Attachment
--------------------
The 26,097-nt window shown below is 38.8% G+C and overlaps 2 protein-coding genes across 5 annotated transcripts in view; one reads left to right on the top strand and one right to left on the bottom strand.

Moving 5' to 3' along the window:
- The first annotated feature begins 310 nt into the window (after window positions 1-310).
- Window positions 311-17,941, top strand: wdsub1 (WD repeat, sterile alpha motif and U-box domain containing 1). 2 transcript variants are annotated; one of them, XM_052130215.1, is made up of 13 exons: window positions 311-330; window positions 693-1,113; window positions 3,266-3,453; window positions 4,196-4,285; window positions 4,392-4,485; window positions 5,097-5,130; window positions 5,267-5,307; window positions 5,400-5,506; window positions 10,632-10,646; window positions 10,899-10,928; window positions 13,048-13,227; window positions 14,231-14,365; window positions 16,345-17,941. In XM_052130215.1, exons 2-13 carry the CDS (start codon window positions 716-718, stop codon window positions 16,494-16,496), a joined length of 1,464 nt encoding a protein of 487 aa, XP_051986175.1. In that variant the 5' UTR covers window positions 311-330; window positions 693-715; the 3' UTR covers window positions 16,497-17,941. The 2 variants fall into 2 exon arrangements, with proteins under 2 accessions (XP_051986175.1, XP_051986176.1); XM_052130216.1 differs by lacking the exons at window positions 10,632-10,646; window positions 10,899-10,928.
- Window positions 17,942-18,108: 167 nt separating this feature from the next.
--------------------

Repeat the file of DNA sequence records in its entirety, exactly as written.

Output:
The 26,097-nt window shown below is 38.8% G+C and overlaps 2 protein-coding genes across 5 annotated transcripts in view; one reads left to right on the top strand and one right to left on the bottom strand.

Moving 5' to 3' along the window:
- The first annotated feature begins 310 nt into the window (after window positions 1-310).
- Window positions 311-17,941, top strand: wdsub1 (WD repeat, sterile alpha motif and U-box domain containing 1). 2 transcript variants are annotated; one of them, XM_052130215.1, is made up of 13 exons: window positions 311-330; window positions 693-1,113; window positions 3,266-3,453; window positions 4,196-4,285; window positions 4,392-4,485; window positions 5,097-5,130; window positions 5,267-5,307; window positions 5,400-5,506; window positions 10,632-10,646; window positions 10,899-10,928; window positions 13,048-13,227; window positions 14,231-14,365; window positions 16,345-17,941. In XM_052130215.1, exons 2-13 carry the CDS (start codon window positions 716-718, stop codon window positions 16,494-16,496), a joined length of 1,464 nt encoding a protein of 487 aa, XP_051986175.1. In that variant the 5' UTR covers window positions 311-330; window positions 693-715; the 3' UTR covers window positions 16,497-17,941. The 2 variants fall into 2 exon arrangements, with proteins under 2 accessions (XP_051986175.1, XP_051986176.1); XM_052130216.1 differs by lacking the exons at window positions 10,632-10,646; window positions 10,899-10,928.
- Window positions 17,942-18,108: 167 nt separating this feature from the next.